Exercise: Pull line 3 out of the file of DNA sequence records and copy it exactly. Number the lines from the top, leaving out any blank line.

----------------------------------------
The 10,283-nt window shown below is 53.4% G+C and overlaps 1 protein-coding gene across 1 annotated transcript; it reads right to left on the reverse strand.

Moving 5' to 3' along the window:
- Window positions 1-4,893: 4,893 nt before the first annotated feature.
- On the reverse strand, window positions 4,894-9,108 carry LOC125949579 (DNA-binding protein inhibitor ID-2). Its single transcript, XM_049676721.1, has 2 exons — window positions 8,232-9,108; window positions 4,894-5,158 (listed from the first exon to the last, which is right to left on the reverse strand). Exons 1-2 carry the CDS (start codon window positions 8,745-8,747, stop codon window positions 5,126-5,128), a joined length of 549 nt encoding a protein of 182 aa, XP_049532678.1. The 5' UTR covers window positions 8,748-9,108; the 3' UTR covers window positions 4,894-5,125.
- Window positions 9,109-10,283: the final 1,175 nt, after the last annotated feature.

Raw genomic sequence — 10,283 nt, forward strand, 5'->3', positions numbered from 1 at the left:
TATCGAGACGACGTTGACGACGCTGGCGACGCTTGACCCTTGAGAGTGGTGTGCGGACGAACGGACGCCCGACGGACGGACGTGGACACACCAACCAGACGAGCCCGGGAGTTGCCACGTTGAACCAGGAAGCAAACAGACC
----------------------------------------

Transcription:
- Window positions 1-4,893: 4,893 nt before the first annotated feature.